Stuff to think about...and ways to make changes
Substance use is part of the human experience...
...That is, people around the world have been using tobacco, alcohol, cannabis and other drugs for various “human reasons” for thousands of years.
Like all things involving humans, substance use is complex (not just “good” or “bad”) and has the potential to both help and harm. What’s more, the effects of using substances are not uniform but unique to each individual
Ever wonder about your unique relationship with substances? Ever question your attitudes and actions related to substances? If so, read on. This booklet was developed to help you better understand your relationship with the substances you use.
You are unique
As an individual, you are a carefully crafted collection of qualities. Yes, you may share some of these qualities with your sister or friend or co-worker. And, of course, some of your traits are linked to when and where you were born and raised. But despite your connection to people and places around you, you are still the only you there is in this world.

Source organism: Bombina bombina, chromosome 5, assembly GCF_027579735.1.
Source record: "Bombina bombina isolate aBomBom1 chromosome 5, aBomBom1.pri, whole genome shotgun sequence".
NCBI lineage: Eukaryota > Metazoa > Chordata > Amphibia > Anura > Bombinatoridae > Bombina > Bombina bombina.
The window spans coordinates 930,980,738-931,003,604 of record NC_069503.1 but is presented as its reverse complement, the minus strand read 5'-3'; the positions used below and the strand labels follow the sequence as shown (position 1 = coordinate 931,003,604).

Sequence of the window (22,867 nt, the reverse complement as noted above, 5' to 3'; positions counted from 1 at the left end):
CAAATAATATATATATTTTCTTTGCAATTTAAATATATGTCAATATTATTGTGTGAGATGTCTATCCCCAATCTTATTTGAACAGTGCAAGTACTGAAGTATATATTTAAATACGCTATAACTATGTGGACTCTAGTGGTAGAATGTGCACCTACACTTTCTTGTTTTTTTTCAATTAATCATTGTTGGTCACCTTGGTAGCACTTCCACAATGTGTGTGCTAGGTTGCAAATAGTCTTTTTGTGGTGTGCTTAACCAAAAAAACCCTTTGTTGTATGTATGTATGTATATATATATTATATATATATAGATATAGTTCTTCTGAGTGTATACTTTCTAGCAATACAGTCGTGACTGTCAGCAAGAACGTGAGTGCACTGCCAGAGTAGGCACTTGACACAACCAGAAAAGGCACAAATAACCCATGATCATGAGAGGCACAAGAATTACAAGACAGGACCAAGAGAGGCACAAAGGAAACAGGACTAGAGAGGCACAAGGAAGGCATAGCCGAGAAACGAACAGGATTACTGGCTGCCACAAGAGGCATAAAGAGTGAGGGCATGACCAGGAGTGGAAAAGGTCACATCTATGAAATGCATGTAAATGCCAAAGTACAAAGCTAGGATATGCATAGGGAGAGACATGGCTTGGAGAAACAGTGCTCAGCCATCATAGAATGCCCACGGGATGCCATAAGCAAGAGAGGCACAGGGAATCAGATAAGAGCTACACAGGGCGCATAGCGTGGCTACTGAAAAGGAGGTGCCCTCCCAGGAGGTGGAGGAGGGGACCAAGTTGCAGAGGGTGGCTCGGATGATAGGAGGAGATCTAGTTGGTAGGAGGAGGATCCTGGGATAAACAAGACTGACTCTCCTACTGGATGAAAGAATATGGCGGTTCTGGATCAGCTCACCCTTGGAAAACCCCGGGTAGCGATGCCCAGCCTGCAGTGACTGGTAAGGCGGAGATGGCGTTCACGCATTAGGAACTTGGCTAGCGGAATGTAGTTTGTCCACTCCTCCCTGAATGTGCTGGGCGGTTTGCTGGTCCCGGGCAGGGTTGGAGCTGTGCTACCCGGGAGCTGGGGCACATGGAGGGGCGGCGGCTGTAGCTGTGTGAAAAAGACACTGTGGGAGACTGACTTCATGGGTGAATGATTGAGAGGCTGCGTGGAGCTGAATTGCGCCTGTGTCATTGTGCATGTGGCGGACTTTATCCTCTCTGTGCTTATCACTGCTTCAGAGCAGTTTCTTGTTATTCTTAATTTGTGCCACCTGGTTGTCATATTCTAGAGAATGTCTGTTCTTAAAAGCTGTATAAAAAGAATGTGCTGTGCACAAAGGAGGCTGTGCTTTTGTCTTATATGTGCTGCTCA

Your relationship with substances is equally unique, precisely because no one has the same combination of genetics, life experiences, influences, and personality traits that you do. So even though you may use the same substance as your spouse, cousin or colleague, how and why you use that substance may be very different. And the effects may be very different too. For example, you may feel a bit more relaxed after one drink, while your brother starts feeling angry. Or, your friends might feel more light-hearted and alive after a few puffs of marijuana while you feel only paranoia and anxiety.
A substance may also affect you differently in the long term (after a long period of regular use). There are examples of this all around you. For instance, you probably know people who have smoked cigarettes and used alcohol their whole lives and have yet to experience a related health problem. They may have avoided relationship, financial and legal problems, too. But you likely also know people whose illness or death was directly linked to their use of tobacco and alcohol. And, chances are, their smoking and drinking pattern affected their marriage, education, career and/or finances, too.
Yes, you are unique. And your relationship with substances is unique. (Even the way you process and use the information and exercises in this booklet is unique!)
About the author
The Canadian Institute for Substance Use Research, formerly CARBC, is a member of the BC Partners for Mental Health and Addictions Information. The institute is dedicated to the study of substance use in support of community-wide efforts aimed at providing all people with access to healthier lives, whether using substances or not. For more, visit www.cisur.ca.